Alessi has an easygoing style with an honest vulnerability. He admits to owning 52 banjos, but never learned to play until surviving his battle with cancer almost four years ago. With a new lease on life, he started attending banjo classes and went to Virginia to study old-time music, which he shows off on three different instruments.
Using a mixture of humour (yes, there are banjo jokes), observations, self-reflection and music, Alessi's inspirational and compelling tale will pluck at your heartstrings, clawhammer style. (Showtimes, reader ratings and reviews.)
— Rob Williams
After Party Theatre | MTC Up the Alley (Venue 2)
Self-described teenage dirtbags Jules and Fiona walk into a house party with visions of climbing the social ladder during their final year of high school. Suffice it to say, the night doesn't go as planned. After waking up in a raccoon-infested park, the best friends harness the magical powers of Ritalin to retrace their steps.
The After After Party is created and performed by Katey Hoffman and Cheyenne Mabberley from Vancouver. It's an hour-long cartoonish (in a good way) raunchy comedy filled with pop culture references from the 1990s and early 2000s — including a full-on Mortal Kombat-style street fight that showcases the performers' mastery of physical comedy.
Under all of the risqué jokes about illicit drugs, Bob Saget and JonBenet Ramsey is some potent commentary on female friendships, empowerment and the lengths we'll go to try and fit in. The zingers fly so fast you're likely to miss a punchline or two on the first watch. (Showtimes, reader ratings and reviews.)
— Eva Wasney
Chase Padgett | PTE Mainstage (Venue 16)
Chase Padgett's past Fringe appearances in 6 Guitars and Nashville Hurricane, featured the Vancouver, Wash.-based storytelling/musician portraying various characters; this time, he opens up about a year in his life that goes from bad to worse to better than ever in a fast-faced, heartfelt one-hour musical comedy that rides a roller-coaster of emotions from gut-wrenching to glorious.
Padgett's inspirational tale starts off in New Orleans, where he is studying voodoo folklore with his keyboardist Leif Ingebrigtsen. They get their tarot cards read, and one by one all the predictions seem to come true, except the fortune teller never mentioned he would suffer a heart attack during his first day on the job with Disney Cruise Line.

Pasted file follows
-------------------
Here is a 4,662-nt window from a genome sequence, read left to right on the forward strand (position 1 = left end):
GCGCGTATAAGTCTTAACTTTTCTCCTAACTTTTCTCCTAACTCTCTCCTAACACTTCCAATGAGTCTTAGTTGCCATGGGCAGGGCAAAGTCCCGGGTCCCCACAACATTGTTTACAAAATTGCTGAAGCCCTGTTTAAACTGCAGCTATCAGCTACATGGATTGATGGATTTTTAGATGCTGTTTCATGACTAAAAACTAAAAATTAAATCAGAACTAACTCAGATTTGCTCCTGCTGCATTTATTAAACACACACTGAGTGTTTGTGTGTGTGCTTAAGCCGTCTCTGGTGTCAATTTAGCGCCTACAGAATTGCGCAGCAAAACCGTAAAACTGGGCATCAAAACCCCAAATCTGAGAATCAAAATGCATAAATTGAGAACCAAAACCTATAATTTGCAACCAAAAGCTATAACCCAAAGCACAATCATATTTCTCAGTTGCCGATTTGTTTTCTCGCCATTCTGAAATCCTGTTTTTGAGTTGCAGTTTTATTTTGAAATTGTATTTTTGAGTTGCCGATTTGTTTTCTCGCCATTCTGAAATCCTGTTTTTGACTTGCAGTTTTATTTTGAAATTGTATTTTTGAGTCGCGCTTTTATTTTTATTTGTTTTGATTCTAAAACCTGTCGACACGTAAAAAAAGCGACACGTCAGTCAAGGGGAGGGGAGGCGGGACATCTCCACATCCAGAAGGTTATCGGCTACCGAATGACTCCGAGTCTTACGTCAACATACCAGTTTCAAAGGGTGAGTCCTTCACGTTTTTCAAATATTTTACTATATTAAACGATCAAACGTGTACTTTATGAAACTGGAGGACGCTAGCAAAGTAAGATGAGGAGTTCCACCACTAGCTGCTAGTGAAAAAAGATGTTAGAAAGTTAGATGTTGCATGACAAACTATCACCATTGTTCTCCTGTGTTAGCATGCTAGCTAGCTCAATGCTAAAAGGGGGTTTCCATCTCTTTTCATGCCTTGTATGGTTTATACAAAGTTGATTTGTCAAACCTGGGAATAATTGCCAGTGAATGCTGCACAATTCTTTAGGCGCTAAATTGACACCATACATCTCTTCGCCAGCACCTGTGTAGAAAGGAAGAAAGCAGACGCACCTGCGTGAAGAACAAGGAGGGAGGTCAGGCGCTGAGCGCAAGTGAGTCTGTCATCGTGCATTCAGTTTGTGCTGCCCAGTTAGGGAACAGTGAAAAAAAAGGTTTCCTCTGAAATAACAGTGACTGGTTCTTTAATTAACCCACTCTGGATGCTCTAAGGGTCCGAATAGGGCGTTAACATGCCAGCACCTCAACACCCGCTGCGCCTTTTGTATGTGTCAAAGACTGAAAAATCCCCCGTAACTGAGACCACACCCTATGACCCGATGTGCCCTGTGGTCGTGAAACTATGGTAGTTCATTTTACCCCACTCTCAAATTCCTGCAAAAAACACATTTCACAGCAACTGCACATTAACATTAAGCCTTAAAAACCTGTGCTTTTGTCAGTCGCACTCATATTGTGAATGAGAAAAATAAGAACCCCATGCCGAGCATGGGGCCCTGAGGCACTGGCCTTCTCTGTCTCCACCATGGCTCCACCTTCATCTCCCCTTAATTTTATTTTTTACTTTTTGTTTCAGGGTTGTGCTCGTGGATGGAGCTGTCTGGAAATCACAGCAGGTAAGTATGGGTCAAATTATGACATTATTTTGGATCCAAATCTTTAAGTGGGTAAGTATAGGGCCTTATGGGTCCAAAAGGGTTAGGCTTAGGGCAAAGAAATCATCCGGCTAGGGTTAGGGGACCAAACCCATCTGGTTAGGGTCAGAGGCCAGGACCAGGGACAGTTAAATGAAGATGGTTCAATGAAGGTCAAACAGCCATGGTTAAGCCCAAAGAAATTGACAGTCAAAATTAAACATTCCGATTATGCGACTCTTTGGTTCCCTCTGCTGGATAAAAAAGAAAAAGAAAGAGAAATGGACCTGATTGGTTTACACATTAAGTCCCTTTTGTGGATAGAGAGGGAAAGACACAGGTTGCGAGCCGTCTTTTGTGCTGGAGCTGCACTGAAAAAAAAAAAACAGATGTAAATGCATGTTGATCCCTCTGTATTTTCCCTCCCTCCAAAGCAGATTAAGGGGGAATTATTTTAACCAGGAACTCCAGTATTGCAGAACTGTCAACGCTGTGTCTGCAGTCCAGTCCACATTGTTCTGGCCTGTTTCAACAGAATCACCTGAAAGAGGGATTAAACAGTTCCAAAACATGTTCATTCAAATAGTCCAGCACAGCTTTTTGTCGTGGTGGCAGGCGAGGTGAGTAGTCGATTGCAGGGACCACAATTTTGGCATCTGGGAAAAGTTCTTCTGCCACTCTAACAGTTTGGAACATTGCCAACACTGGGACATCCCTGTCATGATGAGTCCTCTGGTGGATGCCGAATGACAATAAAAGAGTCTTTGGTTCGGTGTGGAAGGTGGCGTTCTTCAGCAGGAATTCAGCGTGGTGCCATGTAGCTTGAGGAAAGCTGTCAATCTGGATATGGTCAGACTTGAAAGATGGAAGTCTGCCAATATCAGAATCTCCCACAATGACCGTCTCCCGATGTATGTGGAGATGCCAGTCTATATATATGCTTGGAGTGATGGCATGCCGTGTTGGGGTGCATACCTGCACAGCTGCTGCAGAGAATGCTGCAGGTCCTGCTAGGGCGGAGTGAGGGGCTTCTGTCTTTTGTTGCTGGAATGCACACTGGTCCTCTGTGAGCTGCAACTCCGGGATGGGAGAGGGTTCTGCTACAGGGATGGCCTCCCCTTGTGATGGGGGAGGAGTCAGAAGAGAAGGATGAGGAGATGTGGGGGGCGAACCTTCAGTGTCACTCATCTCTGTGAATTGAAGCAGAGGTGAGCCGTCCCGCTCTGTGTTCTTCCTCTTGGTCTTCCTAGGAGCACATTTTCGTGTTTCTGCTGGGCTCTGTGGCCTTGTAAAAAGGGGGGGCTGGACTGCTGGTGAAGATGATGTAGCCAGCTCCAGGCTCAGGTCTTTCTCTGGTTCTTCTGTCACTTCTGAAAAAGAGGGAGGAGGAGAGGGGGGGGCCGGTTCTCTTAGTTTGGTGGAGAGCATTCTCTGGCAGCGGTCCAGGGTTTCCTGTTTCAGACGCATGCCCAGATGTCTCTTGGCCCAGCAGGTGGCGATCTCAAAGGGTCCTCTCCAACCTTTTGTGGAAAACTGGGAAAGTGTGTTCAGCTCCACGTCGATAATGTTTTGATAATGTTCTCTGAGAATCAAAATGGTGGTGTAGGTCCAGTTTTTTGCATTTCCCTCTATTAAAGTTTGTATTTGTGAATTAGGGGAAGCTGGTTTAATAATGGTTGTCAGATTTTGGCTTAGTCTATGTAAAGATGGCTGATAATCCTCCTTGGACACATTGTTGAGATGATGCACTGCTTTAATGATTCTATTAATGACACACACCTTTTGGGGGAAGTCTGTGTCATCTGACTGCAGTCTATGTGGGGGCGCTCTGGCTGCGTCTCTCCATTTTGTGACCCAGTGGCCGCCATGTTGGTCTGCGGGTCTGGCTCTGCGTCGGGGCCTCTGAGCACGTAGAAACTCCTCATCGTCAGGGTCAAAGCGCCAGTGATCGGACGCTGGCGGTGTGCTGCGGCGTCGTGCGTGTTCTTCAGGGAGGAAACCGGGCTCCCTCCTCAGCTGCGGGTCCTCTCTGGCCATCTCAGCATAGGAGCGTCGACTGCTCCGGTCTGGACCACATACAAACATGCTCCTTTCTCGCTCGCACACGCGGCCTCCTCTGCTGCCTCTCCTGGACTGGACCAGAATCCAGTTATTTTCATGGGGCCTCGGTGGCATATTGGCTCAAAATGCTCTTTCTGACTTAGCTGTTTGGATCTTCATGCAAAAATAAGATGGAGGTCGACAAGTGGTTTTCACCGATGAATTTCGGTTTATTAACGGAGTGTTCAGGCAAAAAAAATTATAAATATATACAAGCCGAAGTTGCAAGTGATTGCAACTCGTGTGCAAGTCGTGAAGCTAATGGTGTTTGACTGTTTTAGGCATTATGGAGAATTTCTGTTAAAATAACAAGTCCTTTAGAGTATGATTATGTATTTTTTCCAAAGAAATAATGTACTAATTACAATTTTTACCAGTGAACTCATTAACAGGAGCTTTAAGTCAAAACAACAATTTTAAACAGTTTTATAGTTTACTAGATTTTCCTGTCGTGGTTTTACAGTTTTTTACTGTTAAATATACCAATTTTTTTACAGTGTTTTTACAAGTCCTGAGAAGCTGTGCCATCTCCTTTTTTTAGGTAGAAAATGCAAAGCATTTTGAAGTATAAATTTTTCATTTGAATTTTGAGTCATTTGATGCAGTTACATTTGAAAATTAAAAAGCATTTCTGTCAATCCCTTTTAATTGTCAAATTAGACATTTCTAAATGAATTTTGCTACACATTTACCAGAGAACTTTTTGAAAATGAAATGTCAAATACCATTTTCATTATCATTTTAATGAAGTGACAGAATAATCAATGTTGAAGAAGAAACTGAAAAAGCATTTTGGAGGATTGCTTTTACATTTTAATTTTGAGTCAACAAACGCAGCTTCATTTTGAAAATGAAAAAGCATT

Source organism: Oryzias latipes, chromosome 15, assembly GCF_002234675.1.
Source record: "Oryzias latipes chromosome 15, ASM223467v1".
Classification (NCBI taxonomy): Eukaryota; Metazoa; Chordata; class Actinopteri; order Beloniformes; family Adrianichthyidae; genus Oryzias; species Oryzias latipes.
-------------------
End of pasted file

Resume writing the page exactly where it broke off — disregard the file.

Padgett's songs and snappy interaction with Ingebrigtsen provide the funniest moments in the production, while the humourous musical numbers range from zippy ditties to show tunes.
It's a show with a big heart that can't be beat. (Showtimes, reader ratings and reviews.)
— Rob Williams
Rage Sweater Theatre Productions | Centennial Concert Hall (Venue 11)
Monica Ogden is the hero Gotham needs.
In this riveting hour-long one-person show, Ogden, who hails from Victoria, nails the experience of being mixed-race in the land currently known as Canada and puts in to words so much of the unspoken trauma we all hold in our bones.
She addresses the impact of colonialism in all of its insidious forms, and functions both as an educator and an expert standup comedian. It's hilarious, painful, difficult, timely, necessary and extremely powerful.
This is a must-see more than once. (Showtimes, reader ratings and reviews.)
— Frances Koncan
Outside Joke | The Gas Station Arts Centre (Venue 18)
If there's one show to see at this year's fringe festival, this is it.
Starring four hilarious improvisers with some serious vocal skills, Outside Joke is a musical completely made up on the spot, down to the instrumentals on the piano. The members of the troupe are ridiculously funny and quick on their feet. With only chairs and each other on the stage, they can act scenes, compose a soundtrack, and flesh out a character they just created in only one hour. Also, their improvised harmonies are awesome.
The performance that I saw was a wonderful frog-studded dark romance set in a university mortuary-studies class. You'd think that people can't make this stuff up, but these guys do. I, along with the entire audience, was laughing out loud from start to finish.
If you like musicals or improv, go see this show. If you don't like musicals or improv, still go see this show. (Showtimes, reader ratings and reviews.)
— Gillian Brown
DnD Improv | The Gas Station Arts Centre (Venue 18)
Many Fringe shows can only envy this one's passionate fans, who sell out shows and pepper performances with howls of laughter and shouts of glee.
The 12 cast members are welcomed like rockstars as they appear on stage as characters loosely based on the Dungeons & Dragons roleplaying game and improvise a 60-minute scene with considerable quick witted silliness.
But what if you're not into D&D? Can you still dig the show?
Yes. Even for those of us who don't know a changeling from an elf, the show is a master class of the A-list of Winnipeg's improvisers, leading the audience into a precious state of playfulness that most of us have lost as we aged.
The question isn't whether to see this show. The question is how long you have to line up to get tickets. (Showtimes, reader ratings and reviews.)
— Carl DeGurse